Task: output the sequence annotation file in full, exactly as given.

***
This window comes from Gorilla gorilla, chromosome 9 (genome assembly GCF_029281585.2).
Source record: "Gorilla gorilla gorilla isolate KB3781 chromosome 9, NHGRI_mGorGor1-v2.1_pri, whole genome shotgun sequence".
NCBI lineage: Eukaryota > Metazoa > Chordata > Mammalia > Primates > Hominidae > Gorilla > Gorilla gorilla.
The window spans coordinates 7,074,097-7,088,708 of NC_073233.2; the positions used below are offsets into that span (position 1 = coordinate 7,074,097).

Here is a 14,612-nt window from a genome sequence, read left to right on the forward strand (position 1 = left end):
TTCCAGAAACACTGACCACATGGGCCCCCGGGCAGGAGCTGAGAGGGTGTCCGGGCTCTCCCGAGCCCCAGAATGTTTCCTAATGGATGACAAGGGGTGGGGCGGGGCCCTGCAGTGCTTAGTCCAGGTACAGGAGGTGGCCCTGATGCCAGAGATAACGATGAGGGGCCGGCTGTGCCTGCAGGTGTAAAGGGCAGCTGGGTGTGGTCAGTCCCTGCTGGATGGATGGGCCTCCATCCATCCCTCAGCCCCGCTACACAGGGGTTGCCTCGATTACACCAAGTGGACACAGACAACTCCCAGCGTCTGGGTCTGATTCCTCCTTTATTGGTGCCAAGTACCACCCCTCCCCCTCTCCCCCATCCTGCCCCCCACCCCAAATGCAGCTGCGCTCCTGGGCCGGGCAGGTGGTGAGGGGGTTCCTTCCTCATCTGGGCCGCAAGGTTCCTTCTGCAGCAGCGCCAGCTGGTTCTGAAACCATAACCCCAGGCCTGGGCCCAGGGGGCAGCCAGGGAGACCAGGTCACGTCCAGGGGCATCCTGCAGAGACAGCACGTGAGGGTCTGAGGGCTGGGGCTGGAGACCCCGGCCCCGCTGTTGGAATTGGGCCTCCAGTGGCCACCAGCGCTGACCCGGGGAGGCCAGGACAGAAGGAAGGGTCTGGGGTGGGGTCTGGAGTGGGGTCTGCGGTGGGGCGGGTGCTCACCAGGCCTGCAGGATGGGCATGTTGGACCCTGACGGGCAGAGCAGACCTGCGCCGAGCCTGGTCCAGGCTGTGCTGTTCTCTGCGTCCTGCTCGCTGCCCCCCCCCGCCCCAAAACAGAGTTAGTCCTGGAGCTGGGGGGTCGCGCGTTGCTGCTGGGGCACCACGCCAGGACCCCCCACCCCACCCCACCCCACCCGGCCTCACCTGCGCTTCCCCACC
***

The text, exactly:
This window comes from Gorilla gorilla, chromosome 9 (genome assembly GCF_029281585.2).
Source record: "Gorilla gorilla gorilla isolate KB3781 chromosome 9, NHGRI_mGorGor1-v2.1_pri, whole genome shotgun sequence".
NCBI lineage: Eukaryota > Metazoa > Chordata > Mammalia > Primates > Hominidae > Gorilla > Gorilla gorilla.
The window spans coordinates 7,074,097-7,088,708 of NC_073233.2; the positions used below are offsets into that span (position 1 = coordinate 7,074,097).

Here is a 14,612-nt window from a genome sequence, read left to right on the forward strand (position 1 = left end):
TTCCAGAAACACTGACCACATGGGCCCCCGGGCAGGAGCTGAGAGGGTGTCCGGGCTCTCCCGAGCCCCAGAATGTTTCCTAATGGATGACAAGGGGTGGGGCGGGGCCCTGCAGTGCTTAGTCCAGGTACAGGAGGTGGCCCTGATGCCAGAGATAACGATGAGGGGCCGGCTGTGCCTGCAGGTGTAAAGGGCAGCTGGGTGTGGTCAGTCCCTGCTGGATGGATGGGCCTCCATCCATCCCTCAGCCCCGCTACACAGGGGTTGCCTCGATTACACCAAGTGGACACAGACAACTCCCAGCGTCTGGGTCTGATTCCTCCTTTATTGGTGCCAAGTACCACCCCTCCCCCTCTCCCCCATCCTGCCCCCCACCCCAAATGCAGCTGCGCTCCTGGGCCGGGCAGGTGGTGAGGGGGTTCCTTCCTCATCTGGGCCGCAAGGTTCCTTCTGCAGCAGCGCCAGCTGGTTCTGAAACCATAACCCCAGGCCTGGGCCCAGGGGGCAGCCAGGGAGACCAGGTCACGTCCAGGGGCATCCTGCAGAGACAGCACGTGAGGGTCTGAGGGCTGGGGCTGGAGACCCCGGCCCCGCTGTTGGAATTGGGCCTCCAGTGGCCACCAGCGCTGACCCGGGGAGGCCAGGACAGAAGGAAGGGTCTGGGGTGGGGTCTGGAGTGGGGTCTGCGGTGGGGCGGGTGCTCACCAGGCCTGCAGGATGGGCATGTTGGACCCTGACGGGCAGAGCAGACCTGCGCCGAGCCTGGTCCAGGCTGTGCTGTTCTCTGCGTCCTGCTCGCTGCCCCCCCCCGCCCCAAAACAGAGTTAGTCCTGGAGCTGGGGGGTCGCGCGTTGCTGCTGGGGCACCACGCCAGGACCCCCCACCCCACCCCACCCCACCCGGCCTCACCTGCGCTTCCCCACC